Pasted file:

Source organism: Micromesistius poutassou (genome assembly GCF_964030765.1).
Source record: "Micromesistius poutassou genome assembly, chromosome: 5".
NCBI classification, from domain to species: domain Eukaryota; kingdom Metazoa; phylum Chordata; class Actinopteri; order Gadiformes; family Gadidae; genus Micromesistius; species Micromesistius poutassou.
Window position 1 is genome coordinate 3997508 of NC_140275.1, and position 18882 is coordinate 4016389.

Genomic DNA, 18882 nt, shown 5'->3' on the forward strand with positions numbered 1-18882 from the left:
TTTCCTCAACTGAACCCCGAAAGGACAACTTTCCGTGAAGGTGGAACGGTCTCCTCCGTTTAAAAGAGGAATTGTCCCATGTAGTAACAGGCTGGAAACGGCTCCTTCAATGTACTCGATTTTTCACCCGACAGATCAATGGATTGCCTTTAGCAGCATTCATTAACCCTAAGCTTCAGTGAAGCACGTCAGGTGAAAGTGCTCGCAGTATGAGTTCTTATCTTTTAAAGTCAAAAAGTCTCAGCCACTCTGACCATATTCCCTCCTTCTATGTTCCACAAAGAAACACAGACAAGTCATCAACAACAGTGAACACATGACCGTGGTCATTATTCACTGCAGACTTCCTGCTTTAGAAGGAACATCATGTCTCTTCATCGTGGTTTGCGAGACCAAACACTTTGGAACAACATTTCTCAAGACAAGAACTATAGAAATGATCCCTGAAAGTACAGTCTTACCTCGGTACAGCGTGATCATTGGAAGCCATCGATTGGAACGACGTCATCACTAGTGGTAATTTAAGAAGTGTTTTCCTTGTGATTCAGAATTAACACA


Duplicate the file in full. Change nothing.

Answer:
Source organism: Micromesistius poutassou (genome assembly GCF_964030765.1).
Source record: "Micromesistius poutassou genome assembly, chromosome: 5".
NCBI classification, from domain to species: domain Eukaryota; kingdom Metazoa; phylum Chordata; class Actinopteri; order Gadiformes; family Gadidae; genus Micromesistius; species Micromesistius poutassou.
Window position 1 is genome coordinate 3997508 of NC_140275.1, and position 18882 is coordinate 4016389.

Genomic DNA, 18882 nt, shown 5'->3' on the forward strand with positions numbered 1-18882 from the left:
TTTCCTCAACTGAACCCCGAAAGGACAACTTTCCGTGAAGGTGGAACGGTCTCCTCCGTTTAAAAGAGGAATTGTCCCATGTAGTAACAGGCTGGAAACGGCTCCTTCAATGTACTCGATTTTTCACCCGACAGATCAATGGATTGCCTTTAGCAGCATTCATTAACCCTAAGCTTCAGTGAAGCACGTCAGGTGAAAGTGCTCGCAGTATGAGTTCTTATCTTTTAAAGTCAAAAAGTCTCAGCCACTCTGACCATATTCCCTCCTTCTATGTTCCACAAAGAAACACAGACAAGTCATCAACAACAGTGAACACATGACCGTGGTCATTATTCACTGCAGACTTCCTGCTTTAGAAGGAACATCATGTCTCTTCATCGTGGTTTGCGAGACCAAACACTTTGGAACAACATTTCTCAAGACAAGAACTATAGAAATGATCCCTGAAAGTACAGTCTTACCTCGGTACAGCGTGATCATTGGAAGCCATCGATTGGAACGACGTCATCACTAGTGGTAATTTAAGAAGTGTTTTCCTTGTGATTCAGAATTAACACA